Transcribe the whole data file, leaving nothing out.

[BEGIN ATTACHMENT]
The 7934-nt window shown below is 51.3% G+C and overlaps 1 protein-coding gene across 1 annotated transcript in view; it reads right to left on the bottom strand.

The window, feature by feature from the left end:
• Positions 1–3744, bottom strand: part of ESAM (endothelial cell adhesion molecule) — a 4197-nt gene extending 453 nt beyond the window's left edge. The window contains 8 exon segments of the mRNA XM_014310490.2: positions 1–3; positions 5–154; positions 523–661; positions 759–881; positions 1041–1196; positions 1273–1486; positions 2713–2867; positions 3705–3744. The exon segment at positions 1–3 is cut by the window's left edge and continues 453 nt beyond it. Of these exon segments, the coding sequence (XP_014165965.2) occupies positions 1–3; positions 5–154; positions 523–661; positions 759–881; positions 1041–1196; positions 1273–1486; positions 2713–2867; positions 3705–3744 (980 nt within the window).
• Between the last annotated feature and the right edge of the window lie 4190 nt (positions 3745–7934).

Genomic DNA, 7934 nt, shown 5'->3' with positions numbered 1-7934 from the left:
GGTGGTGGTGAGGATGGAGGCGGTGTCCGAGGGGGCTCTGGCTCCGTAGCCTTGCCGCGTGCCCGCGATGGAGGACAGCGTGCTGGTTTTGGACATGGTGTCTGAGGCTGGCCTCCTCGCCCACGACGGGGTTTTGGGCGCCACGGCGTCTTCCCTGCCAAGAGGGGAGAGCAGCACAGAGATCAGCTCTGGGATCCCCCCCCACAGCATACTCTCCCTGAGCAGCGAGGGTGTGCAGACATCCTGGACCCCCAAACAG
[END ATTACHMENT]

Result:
The 7934-nt window shown below is 51.3% G+C and overlaps 1 protein-coding gene across 1 annotated transcript in view; it reads right to left on the bottom strand.

The window, feature by feature from the left end:
• Positions 1–3744, bottom strand: part of ESAM (endothelial cell adhesion molecule) — a 4197-nt gene extending 453 nt beyond the window's left edge. The window contains 8 exon segments of the mRNA XM_014310490.2: positions 1–3; positions 5–154; positions 523–661; positions 759–881; positions 1041–1196; positions 1273–1486; positions 2713–2867; positions 3705–3744. The exon segment at positions 1–3 is cut by the window's left edge and continues 453 nt beyond it. Of these exon segments, the coding sequence (XP_014165965.2) occupies positions 1–3; positions 5–154; positions 523–661; positions 759–881; positions 1041–1196; positions 1273–1486; positions 2713–2867; positions 3705–3744 (980 nt within the window).
• Between the last annotated feature and the right edge of the window lie 4190 nt (positions 3745–7934).

Genomic DNA, 7934 nt, shown 5'->3' with positions numbered 1-7934 from the left:
GGTGGTGGTGAGGATGGAGGCGGTGTCCGAGGGGGCTCTGGCTCCGTAGCCTTGCCGCGTGCCCGCGATGGAGGACAGCGTGCTGGTTTTGGACATGGTGTCTGAGGCTGGCCTCCTCGCCCACGACGGGGTTTTGGGCGCCACGGCGTCTTCCCTGCCAAGAGGGGAGAGCAGCACAGAGATCAGCTCTGGGATCCCCCCCCACAGCATACTCTCCCTGAGCAGCGAGGGTGTGCAGACATCCTGGACCCCCAAACAG